Could the Kremlin regime mobilize the Russian industry to produce enough war material to tip the scales in the war? In brief, the most likely answer is “no.” Russia does not have the industrial base required to produce enough modern weapons fast enough to prevent the Kremlin from losing the war, and converting civilian industry to war footing takes too long and is unlikely to even succeed due to sanctions and export controls limiting Russian access to modern machine tools and components needed for modern weapons. Even the Russian capability to keep its existing heavy weapons in working order is doubtful, and re-activating even somewhat modern Soviet-era stocks in sufficient numbers will be difficult.
The Russian civilian industry cannot make up for these gaps. It should not be expected to produce appreciable quantities of any weapons before late 2023, even if it is speedily mobilized. As I explain later in detail, converting civilian manufacturing to weapons production takes time and generally requires new tooling and machine tools. Conversion and training of the workers for the new tasks, not to mention obtaining raw materials, take time, and quantity production is unlikely to be possible in less than six months.
Furthermore, the weapons that the civilian industry can produce with the tools available are probably limited to simple light infantry weapons, such as pistol-caliber PPD or Sten submachine guns of World War II fame, light mortars, mines, etc. Improvised weapons of dubious battlefield utility, such as “armored cars” made by armor plating civilian vehicles, may also be possible. However, even simple assault rifles like AK-47s, which fire a higher pressure cartridge and thus require more complicated mechanisms compared to simple pistol-caliber submachine guns, may be difficult to produce in larger quantities in factories and workshops that have produced only civilian goods.
Heavy weapons that are absolutely essential for any hope of battlefield success, such as artillery, tanks, and infantry fighting vehicles, not to mention missiles or airplanes, are almost certainly next to impossible to produce with the tools available in civilian factories. Of course, the easier and speedier option that will probably tempt many Russian officials facing pressure from the Kremlin is simply to frame a photo shoot of “war production” for propaganda purposes.
The Russian defense industry was in trouble even before the war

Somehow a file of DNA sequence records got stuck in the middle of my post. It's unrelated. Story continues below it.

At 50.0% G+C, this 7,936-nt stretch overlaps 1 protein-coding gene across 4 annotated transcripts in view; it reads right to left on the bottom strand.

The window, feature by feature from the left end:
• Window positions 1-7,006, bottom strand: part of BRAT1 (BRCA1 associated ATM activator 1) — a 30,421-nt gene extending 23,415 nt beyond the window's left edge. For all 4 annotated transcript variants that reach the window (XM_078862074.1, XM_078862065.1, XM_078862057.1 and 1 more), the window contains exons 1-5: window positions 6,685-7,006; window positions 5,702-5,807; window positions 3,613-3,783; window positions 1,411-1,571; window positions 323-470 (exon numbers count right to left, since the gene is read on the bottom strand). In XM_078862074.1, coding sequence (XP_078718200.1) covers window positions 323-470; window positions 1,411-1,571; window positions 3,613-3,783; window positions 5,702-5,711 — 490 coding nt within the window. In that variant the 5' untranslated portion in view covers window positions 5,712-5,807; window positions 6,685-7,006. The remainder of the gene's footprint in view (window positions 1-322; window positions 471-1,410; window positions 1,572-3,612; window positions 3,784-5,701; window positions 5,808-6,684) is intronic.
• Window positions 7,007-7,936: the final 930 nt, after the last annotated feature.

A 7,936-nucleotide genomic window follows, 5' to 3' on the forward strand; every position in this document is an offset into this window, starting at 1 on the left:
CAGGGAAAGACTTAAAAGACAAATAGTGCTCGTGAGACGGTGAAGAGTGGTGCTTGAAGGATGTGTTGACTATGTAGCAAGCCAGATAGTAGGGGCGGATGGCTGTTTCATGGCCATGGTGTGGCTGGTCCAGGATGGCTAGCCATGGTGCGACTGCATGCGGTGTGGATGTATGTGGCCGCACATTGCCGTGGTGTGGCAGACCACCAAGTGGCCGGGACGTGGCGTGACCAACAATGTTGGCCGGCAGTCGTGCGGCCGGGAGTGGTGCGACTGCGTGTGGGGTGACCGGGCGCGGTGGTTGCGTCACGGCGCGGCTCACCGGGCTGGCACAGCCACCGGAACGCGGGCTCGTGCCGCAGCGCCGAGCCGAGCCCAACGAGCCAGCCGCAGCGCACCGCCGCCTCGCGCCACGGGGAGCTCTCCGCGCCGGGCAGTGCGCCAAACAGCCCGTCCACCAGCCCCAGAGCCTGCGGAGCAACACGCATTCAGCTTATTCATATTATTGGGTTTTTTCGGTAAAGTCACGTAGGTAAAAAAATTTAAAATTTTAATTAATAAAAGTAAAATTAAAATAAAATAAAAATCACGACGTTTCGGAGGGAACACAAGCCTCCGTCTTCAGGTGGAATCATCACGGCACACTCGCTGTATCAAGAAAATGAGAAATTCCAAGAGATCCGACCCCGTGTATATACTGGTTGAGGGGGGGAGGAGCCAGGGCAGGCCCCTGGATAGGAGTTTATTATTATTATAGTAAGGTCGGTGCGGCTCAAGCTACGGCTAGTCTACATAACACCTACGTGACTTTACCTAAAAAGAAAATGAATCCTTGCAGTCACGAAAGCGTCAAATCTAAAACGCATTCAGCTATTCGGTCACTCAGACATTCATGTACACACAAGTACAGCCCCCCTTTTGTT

The existing Russian defense industry is unable to produce modern or even simplified heavy weapons and their ammunition at a rate sufficient to alter the outcome of the war. Analysis of captured Russian weapons shows that by and large, advanced Russian weapons are dependent on electronic components sourced from abroad. These are not easy and in some cases probably even cannot be replaced with electronics that Russian domestic production can supply. Post-2014 export controls have also hindered Russian access to modern machine tools and other equipment necessary for domestic manufacturing of weapons components. The lack of imported parts reportedly caused Uralvagonzavod, the largest armored fighting vehicle manufacturer in Russia, to cease the production of modern T-90 and T-14 tanks already in March. Other reports suggest that the plant is now fully occupied with repairing vehicles damaged in Ukraine.
Post-2014 export controls seem to have caused considerable problems for the Russian arms industry. A study published in 2021 suggests that Russian defense industry production increased until 2016, but has been declining since. The study argues that this is mainly due to wear and tear of fixed assets, such as machine tools, and lack of renewal investment. Furthermore, production infrastructure in general is aging. Buildings and supply lines, such as electric, water, and gas lines, are in poor condition and their failures hinder production. Considerable renovations would be needed to repair them to good order. To further complicate the problem, the Russian defense industry also suffers from recruitment problems and a decline in the human capacity as old, skilled workers retire and accumulated experience is lost.
For example, in 2021, the aforementioned Uralvagonzavod tank factory’s Nizhny Tagil plant apparently delivered only 34 modernized T-72B3/B3M main battle tanks to the Russian army, a distinct decrease from its 2011-2020 average output of 160-170 modernized tanks. These comprised the majority of modern Russian tank production. The main if not only additional source for main battle tanks, the other Uralvagonzavod plant in Omsk, supplied between 2017-2021 at most 45-50 modernized T-80BVM tanks in total.